It’s 3 pm, and you’re sitting at your desk, looking at the rest of the work you have to do, and you let out the heaviest sigh that anyone has ever heard. Then, you get home, and you see that the sink is piled up with dishes. Again, a loud sigh escapes your mouth. Why is this? Is sighing a habit that we’ve developed over time and can’t seem to break? Or is there more to it than that?
It turns out that there is a science behind sighing. It serves a physical purpose and does more than express discontent. Keep reading to learn how sighing helps our bodies, and then read up on these breathing techniques that are scientifically proven to help reduce stress.
The Psychological Effects of Sighing
It’s no mystery that people often sigh in response to stress, anxiety, and other negative emotions. We also sigh when we feel relief, or kick back after a hard day and finally have a moment to pause. When you sigh, you take a deep breath with a long exhale, which is a form of belly breathing.
Deep breathing, or belly breathing, has been shown to aid in stress management, and it’s hypothesized that sighing is your body’s natural way of regulating stress. It’s suggested that when we sigh, the action serves as a biological reset button, bringing on feelings of relief.
Sighing allows an extra burst of oxygen to enter our lungs, which leads to improved blood flow, feelings of relaxation, and lowered levels of stress. It makes sense that we would sigh both when we’re upset and when we’re about the relax. Sighing is a biological response that calms the fight-or-flight mechanism we are programmed to experience. It is necessary to remain calm.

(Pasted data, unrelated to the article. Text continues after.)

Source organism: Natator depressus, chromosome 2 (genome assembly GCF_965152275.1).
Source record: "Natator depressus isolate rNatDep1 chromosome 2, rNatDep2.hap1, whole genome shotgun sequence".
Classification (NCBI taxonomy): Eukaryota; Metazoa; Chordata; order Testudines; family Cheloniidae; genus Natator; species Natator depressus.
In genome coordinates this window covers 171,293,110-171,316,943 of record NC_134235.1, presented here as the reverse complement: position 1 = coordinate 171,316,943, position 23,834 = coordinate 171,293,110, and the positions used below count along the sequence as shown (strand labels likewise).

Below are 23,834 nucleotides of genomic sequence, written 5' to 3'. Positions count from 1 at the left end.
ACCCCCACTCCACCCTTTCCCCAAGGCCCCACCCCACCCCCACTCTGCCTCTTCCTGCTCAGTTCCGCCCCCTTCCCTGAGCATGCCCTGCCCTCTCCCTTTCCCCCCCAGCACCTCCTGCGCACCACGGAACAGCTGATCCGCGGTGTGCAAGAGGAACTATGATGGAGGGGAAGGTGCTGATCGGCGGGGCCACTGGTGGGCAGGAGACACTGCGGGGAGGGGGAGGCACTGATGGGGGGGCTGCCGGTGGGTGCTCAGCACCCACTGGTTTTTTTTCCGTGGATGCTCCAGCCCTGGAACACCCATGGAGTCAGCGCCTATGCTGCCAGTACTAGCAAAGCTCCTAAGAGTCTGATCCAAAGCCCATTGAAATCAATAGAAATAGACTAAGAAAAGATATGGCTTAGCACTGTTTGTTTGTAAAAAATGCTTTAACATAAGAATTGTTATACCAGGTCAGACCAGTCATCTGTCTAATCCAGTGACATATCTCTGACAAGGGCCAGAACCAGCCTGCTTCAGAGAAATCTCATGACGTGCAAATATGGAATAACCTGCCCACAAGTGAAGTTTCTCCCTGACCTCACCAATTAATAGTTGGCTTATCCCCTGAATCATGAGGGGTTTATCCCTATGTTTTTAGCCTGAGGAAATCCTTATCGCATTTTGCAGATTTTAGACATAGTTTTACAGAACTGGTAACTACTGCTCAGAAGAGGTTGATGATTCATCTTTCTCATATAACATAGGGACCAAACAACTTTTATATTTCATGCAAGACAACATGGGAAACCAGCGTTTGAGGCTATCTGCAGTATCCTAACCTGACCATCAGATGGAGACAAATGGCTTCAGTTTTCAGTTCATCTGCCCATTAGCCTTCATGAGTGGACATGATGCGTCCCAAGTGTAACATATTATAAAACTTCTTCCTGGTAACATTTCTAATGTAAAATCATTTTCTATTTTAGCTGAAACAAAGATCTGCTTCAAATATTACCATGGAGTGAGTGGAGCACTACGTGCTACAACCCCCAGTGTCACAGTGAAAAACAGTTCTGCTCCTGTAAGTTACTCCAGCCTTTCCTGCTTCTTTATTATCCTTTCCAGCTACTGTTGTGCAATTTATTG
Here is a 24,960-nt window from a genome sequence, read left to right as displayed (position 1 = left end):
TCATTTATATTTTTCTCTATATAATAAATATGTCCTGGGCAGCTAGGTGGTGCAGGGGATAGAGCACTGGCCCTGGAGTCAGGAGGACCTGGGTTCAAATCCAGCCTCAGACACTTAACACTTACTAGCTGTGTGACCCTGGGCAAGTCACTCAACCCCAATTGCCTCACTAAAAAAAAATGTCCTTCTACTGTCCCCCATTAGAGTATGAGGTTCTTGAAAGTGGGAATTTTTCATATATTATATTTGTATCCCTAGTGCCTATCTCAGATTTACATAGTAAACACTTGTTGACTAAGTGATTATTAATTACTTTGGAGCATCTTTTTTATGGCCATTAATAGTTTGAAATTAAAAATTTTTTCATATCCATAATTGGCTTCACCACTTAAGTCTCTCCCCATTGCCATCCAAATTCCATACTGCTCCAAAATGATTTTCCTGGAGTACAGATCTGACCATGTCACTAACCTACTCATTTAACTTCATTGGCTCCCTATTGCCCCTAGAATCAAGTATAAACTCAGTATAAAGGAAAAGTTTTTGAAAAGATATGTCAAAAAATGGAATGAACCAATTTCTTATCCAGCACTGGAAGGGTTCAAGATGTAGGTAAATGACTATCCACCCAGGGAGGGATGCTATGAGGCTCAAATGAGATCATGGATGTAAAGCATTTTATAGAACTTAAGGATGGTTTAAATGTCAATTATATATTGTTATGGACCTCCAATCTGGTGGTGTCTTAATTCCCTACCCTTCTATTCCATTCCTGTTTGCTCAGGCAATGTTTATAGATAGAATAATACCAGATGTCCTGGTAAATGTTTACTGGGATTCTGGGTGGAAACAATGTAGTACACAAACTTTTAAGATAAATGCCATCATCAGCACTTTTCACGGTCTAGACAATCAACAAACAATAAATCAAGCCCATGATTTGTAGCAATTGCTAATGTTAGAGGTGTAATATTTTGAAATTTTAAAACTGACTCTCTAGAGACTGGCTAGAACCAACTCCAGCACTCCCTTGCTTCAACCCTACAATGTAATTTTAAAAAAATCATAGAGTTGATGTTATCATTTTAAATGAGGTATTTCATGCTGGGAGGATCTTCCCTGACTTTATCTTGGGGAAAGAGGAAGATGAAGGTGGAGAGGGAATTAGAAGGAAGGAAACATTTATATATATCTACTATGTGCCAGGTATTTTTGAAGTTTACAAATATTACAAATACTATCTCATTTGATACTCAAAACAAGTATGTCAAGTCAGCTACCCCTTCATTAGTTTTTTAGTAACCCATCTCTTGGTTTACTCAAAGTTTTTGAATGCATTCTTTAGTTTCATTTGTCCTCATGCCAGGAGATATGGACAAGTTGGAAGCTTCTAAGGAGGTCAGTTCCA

How to Regulate Stress
While sighing helps to regulate stress once you are already in a heightened state, there are conscious steps that you can take to help your body cope. It’s important to do so, as chronic stress has been linked to heart attacks, and can even be contagious, rubbing off on those around you.
The Physical Effects of Sighing
Additionally, sighing may be more than a psychological reaction and method of self-soothing. Research states that it’s a reflex that keeps us alive. Our lungs are filled with millions of tiny sacs, known as alveoli. These sacs enable oxygen to make its way into the bloodstream and push out the carbon dioxide we don’t need.
Once in a while, some of our alveoli collapse, though it’s nothing to be concerned about. Research shows that our bodies automatically respond and re-inflate theses sacs by sighing. Without the deep breathing mechanism, our lungs would fail to function correctly, and we would enter respiratory distress.
Mostly, sighing keeps us breathing, and a lack of doing so has even been associated with Sudden Infant Death Syndrome. It’s controlled by the central nervous system, prompted by neurons in the brain that let our bodies know we need to refill our alveoli.
Next time someone asks you, “why the big sigh?” let them know that sighing may save your life.